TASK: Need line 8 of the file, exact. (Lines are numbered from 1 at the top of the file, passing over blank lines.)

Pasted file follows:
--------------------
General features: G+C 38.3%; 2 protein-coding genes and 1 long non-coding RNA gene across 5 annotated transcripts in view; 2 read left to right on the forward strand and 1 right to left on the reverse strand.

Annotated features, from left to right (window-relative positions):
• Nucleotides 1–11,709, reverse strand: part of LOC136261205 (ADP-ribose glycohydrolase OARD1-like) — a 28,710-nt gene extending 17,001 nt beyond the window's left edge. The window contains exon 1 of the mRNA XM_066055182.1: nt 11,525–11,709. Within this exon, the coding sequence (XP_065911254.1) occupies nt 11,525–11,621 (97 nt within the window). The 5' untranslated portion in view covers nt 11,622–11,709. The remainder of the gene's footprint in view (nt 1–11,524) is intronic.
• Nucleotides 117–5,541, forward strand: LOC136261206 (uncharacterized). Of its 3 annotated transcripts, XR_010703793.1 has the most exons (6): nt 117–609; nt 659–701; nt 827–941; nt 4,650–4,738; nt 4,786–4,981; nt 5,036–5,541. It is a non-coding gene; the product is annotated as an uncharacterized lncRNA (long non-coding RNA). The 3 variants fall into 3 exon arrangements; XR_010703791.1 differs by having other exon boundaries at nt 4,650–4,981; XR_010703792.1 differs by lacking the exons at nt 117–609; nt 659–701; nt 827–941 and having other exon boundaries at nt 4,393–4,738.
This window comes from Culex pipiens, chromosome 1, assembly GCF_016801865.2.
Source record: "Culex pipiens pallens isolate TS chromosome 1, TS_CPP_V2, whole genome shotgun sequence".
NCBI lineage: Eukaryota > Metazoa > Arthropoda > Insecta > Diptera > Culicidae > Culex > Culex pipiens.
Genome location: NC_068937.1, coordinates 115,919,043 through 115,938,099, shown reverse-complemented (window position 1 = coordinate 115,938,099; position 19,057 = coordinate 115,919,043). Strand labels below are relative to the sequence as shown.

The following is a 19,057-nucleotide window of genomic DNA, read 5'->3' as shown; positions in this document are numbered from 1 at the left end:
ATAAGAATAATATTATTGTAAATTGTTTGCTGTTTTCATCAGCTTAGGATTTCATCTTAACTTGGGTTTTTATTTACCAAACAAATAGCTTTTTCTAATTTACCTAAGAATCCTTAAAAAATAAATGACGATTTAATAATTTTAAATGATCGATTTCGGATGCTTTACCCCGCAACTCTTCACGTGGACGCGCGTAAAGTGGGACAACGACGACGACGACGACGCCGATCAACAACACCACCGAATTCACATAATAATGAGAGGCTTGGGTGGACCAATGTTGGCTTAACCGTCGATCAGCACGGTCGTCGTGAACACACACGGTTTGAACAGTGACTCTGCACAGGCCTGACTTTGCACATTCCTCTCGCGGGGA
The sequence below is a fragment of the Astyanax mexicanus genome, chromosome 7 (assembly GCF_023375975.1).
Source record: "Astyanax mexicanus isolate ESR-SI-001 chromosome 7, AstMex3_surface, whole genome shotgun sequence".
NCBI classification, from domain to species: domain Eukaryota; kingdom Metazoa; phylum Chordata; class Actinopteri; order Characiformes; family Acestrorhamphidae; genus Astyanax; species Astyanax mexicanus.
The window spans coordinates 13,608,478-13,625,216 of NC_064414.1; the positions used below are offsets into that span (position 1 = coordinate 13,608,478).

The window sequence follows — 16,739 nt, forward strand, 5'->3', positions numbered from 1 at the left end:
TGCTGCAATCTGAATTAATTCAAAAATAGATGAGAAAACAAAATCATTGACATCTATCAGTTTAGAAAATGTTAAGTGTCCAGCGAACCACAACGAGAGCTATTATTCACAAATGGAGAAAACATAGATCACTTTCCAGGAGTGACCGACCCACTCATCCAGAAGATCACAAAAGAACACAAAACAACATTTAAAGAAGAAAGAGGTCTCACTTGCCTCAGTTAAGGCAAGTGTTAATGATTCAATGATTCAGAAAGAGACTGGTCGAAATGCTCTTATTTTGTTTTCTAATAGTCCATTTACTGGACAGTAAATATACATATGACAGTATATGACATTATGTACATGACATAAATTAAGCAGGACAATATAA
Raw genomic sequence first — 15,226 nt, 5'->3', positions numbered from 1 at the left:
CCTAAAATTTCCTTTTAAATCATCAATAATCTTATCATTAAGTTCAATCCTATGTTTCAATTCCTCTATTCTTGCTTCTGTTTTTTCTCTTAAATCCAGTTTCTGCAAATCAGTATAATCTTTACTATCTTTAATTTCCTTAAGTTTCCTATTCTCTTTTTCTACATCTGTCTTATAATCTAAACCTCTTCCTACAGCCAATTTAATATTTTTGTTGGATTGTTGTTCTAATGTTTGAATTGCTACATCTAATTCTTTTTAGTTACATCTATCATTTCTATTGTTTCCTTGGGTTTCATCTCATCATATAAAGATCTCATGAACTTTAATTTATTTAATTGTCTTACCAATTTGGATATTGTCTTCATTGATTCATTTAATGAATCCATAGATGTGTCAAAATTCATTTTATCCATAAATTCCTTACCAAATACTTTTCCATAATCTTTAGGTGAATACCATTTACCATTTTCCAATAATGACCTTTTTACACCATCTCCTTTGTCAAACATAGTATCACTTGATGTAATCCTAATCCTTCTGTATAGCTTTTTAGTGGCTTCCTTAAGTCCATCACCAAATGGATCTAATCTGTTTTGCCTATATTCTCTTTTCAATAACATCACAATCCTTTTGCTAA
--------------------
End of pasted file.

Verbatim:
Genome location: NC_068937.1, coordinates 115,919,043 through 115,938,099, shown reverse-complemented (window position 1 = coordinate 115,938,099; position 19,057 = coordinate 115,919,043). Strand labels below are relative to the sequence as shown.